The freedom of cooking

May 14th, 2019  |  Published in Uncategorized, What we savor

I had to wait years to make this dish. Photo: Zoe Shuttleworth [CC BY 2.0], via Wikimedia Commons.

I couldn’t move. I tried to reach for the kitchen knife on the opposite counter in my kitchen but I wasn’t able to lift my leg more than a couple of inches. I looked at the carrots on the chopping board and decided to give up. 

I could eat the carrots without chopping them, without arranging them in neat patterns on dampened rice paper sheets and without rolling them into nice Vietnamese summer rolls. And, if I was quick, I might be able to make not only one but two dipping sauces before my son, who clung to my leg and prevented me from walking, needed milk or a diaper change or a pacifier or a hug or a cuddle.  

I had been savvy enough to gather the peanut butter, limes, fish sauce, garlic and all the other ingredients for the dips on the counter top before starting. I could finish them without moving an inch.  

My son was baby number two. I had already learned some tricks.

When I got pregnant with my first child I was aware that, in addition to the joy and love that would arrive with her, there would be some hefty restriction: no more late nights working or bar hopping whenever I wanted. Still, there was one thing I wasn’t prepared for: how difficult it was to cook with small kids around. 

When my first child was a baby, she loved to be carried around, limiting me to foods I could cook with one hand (Luckily there’s a Finnish cook book called “Cook Book for One-Handed”). When she grew older, she didn’t mind being alone for a while when I was cooking: on the contrary, she loved climbing on the dining table and pulling down the plates and utensils I had placed there a minute before.

Then came baby number two, and the whole cycle started again. It’s not that we were starving. It’s pretty easy to cook pasta and heat a ready made sauce even with one hand. And my husband did fair amount of cooking too. But the joy and pleasure of cooking was gone.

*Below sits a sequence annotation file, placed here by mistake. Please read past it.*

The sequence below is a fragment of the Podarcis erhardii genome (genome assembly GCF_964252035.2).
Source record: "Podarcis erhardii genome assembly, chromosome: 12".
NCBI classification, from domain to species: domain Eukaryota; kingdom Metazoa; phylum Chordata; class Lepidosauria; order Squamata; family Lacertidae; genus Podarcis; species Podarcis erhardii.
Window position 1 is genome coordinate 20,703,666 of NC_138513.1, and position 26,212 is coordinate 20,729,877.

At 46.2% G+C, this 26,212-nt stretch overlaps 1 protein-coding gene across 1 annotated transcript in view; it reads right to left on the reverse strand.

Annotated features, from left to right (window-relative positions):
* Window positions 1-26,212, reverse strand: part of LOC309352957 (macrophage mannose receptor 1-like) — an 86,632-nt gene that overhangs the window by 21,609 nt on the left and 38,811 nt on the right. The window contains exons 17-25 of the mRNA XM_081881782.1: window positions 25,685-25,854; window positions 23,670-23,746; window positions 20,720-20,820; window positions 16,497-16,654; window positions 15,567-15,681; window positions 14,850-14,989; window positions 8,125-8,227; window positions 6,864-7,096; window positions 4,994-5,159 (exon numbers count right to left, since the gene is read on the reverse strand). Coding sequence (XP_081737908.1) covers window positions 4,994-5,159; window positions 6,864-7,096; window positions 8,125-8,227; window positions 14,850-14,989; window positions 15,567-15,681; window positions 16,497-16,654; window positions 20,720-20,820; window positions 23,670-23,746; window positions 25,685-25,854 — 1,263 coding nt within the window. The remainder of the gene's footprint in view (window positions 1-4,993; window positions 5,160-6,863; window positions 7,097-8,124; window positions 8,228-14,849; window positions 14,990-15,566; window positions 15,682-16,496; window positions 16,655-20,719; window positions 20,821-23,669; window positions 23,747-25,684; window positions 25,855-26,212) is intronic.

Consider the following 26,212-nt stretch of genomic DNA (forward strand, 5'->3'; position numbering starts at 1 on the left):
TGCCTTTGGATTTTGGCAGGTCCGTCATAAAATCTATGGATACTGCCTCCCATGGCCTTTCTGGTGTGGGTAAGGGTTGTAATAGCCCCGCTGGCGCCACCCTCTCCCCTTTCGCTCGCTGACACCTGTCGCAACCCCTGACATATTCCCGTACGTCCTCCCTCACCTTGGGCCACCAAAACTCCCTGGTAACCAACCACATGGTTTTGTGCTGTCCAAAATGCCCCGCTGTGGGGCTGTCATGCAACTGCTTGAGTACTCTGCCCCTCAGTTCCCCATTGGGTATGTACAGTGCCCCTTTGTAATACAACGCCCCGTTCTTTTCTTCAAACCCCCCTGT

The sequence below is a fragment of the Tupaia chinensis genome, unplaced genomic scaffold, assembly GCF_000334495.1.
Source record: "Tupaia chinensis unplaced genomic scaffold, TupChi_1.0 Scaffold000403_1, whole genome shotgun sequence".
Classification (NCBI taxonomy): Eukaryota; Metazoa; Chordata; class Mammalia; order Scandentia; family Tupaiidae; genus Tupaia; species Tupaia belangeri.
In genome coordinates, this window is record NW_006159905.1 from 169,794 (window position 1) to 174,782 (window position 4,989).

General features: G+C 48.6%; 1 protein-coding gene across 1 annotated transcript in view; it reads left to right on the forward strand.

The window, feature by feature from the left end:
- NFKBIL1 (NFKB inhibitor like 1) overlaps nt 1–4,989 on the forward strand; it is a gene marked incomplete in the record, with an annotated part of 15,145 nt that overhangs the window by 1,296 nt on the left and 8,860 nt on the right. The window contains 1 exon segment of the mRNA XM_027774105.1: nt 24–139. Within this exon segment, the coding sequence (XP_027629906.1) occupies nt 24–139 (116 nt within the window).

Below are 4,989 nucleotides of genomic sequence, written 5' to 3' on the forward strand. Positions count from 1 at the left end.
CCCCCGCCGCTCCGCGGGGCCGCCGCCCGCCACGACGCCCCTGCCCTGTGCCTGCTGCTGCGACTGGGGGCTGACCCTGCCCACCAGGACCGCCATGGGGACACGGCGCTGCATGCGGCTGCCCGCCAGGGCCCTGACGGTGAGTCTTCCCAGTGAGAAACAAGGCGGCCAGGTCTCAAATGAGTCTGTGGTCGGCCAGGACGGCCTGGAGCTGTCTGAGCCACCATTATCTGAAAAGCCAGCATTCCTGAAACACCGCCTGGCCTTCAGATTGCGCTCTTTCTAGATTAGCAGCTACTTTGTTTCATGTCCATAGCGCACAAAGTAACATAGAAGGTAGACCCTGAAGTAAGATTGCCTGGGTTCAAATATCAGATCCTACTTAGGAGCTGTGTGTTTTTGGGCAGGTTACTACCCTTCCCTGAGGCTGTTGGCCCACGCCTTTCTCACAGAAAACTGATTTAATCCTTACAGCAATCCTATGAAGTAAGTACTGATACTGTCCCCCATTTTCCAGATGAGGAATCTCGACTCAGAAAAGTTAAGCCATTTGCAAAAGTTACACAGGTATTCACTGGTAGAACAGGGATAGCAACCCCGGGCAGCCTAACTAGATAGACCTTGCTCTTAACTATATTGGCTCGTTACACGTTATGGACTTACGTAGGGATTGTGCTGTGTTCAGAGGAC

I settled for whole carrots and one or two dips at a time, but I craved something more. There really is a difference between a whole carrot and a beautiful summer roll. The simple act of cooking became an emblem of freedom for me. 

Luckily, time flies. Five years after my daughter was born, my son turned two. They started to play together. One day, on my day off from my part time job, they were in their bedroom. I heard them playing with a train set. 

I was ready for opportunity. I took out the rice papers. I took out the carrots, the cucumber, sprouts, tofu, glass noodles, basil, mint and coriander. I washed the produce. I cut the carrots and the cucumber into matchsticks. I dampened the rice sheets. I arranged the produce nicely into the rice papers. I rolled them up. Only occasionally did I need to step into children’s bedroom to comfort them or assist them with finding the right train parts.

I took the sauces out of the fridge: I had made them the day before since I wasn’t yet ready to take the risk of doing both the rolls and the sauces at the same day.  

I called for the kids, who came in after a third or fourth or fifth call and sat at the table. I grabbed a summer roll, dipped it in the sweet and hot Nuoc Cham sauce and took a bite. The kids did the same, though their sauce didn’t have the chili in it. 

And there we sat, enjoying those beautiful packages of fresh food, all three of us together. 

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